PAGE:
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Dry. Cracking Bear Skulls

Discussion in 'Beginners' started by joel potie, Oct 11, 2019.

  1. joel potie

    joel potie New Member

    I received two bear skulls from a friend who challenged me to repair them. He tried preserving them on his own, but they ended up looking pretty awful. They are cracking in several spots and still have a lot of grease coming out. I suspect he may have boiled them.

    Now, I am looking for some tips on how to tackle this new project.
    When doing my own, I have used Dawn to soak the skulls for weeks/months to remove the grease. I have heard that soaking in acetone can work well on more stubborn areas, such as the lower mandibles, is this true? How long would one soak in acetone, if this is true? Are there any techniques or products recommended for repairing a dry cracking skull and refinishing it?

    Thanks in advance.
  2. If they are cracking he over cooked them. Sad people boiling skulls think they cook them until the meat come off. NOT SO!

    Anyway you will need to seal the tub the skulls are in if you use acetone. It has a low temp evaporation point. Soak until the grease is gone.
    To fill the cracks thin super glue it he cracks and sprinkle baking soda in to the glue if the crack is large baking soda and then super glue in layers.
    joeym likes this.

  3. Sea Wolf

    Sea Wolf Well-Known Member

    As John said, try a long soak in acetone to start. You can buy the orange Home Depot buckets or any good bucket that has a 2 in the triangle on the bottom. You can easily put both skulls in one bucket if they are black bears. Leave them to sit for at least a couple of months as the grease is now throughout the bone. Check and see if they are better, if not, you can now try soaking them in a really strong ammonia solution 50/50 or more. Try and get the strong 10% stuff from the hardware store. Soak them for another couple of months. Due to the damage of the skulls, you want to handle them as little as possible to keep from breaking off loose parts. For degreasing them, this will be about the best you can do without further damage. You can let them sit in acetone for months as it won't interact with the bone at all. They can sit in the ammonia too but don't keep moving them around as the ammonia is water based and the wet bone will be looser than when dry. When you have done all you think you can, rinse off in hot water a few times and then put into peroxide to sit for a few hours to whiten them better then rinse again in hot water and drain. You can try running a bead of Elmer's glue in the larger cracks and then, gently, use a furniture clamp to bring the cracks together while wet and let them dry. If you fear they will damage more doing this, just let them dry. If they are powdery and flaking, you can now soak them in an alcohol solution of a resin called Paraloid B-72 for a couple of days and then dry. This will saturate the damaged bone with resin and stop any further disintegration. After that, as John said, packing the cracks with baking soda and dripping in super glue will solidify it in there and make a nice white fill that can be sanded smooth to match the skull surface. The paraloid fix will cost some money and you may want to skip that and just chalk this up to the school of hard knocks. Boiling a skull is usually a bad thing in the hands of many. If these are not specimens that mean anything to you, you may not want to be spending all this time and effort when good, raw bear skulls are available pretty cheaply for you to clean on your own. Yes, your friend challenged you to fix his mistakes but maybe he should be investing the time and money and learning to fix his own mistakes.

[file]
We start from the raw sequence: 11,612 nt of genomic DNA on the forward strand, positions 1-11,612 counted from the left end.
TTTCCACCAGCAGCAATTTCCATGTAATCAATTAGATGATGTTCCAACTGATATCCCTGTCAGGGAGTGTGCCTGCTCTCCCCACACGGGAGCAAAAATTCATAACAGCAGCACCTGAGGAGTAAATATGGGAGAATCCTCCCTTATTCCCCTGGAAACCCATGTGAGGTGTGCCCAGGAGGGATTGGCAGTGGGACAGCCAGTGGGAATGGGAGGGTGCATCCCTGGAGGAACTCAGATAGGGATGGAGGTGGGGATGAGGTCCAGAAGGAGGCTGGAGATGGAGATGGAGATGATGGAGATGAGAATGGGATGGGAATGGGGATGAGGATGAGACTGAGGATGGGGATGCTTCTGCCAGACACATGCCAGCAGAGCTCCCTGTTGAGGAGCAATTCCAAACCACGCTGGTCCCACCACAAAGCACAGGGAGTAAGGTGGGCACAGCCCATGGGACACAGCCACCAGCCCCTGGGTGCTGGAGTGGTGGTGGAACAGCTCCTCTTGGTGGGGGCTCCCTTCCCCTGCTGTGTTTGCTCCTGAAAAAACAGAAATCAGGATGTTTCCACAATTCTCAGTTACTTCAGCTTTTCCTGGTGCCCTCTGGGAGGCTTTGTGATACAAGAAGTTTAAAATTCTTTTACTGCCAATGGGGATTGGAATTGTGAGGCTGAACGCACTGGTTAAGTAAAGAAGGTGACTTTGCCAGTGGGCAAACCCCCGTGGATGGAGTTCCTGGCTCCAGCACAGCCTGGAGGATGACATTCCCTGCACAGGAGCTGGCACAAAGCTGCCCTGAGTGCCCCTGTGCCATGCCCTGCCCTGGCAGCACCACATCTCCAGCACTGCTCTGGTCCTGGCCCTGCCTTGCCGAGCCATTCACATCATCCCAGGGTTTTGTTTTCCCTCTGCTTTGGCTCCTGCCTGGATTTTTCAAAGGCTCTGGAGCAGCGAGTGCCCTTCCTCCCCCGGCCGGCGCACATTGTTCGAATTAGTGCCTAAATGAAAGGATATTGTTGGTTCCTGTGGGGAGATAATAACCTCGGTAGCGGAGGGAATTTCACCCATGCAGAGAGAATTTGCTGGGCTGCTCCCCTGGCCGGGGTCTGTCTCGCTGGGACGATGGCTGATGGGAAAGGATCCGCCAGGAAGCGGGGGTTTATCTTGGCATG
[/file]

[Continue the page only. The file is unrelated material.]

Taking the time can fix things. This is a Russian Brown bear that was boiled. No cracks but it is full of grease and sat this way for several years.
    The below photo is the same skull after 6 months in acetone and 6 more months just sitting in ammonia.
    msestak likes this.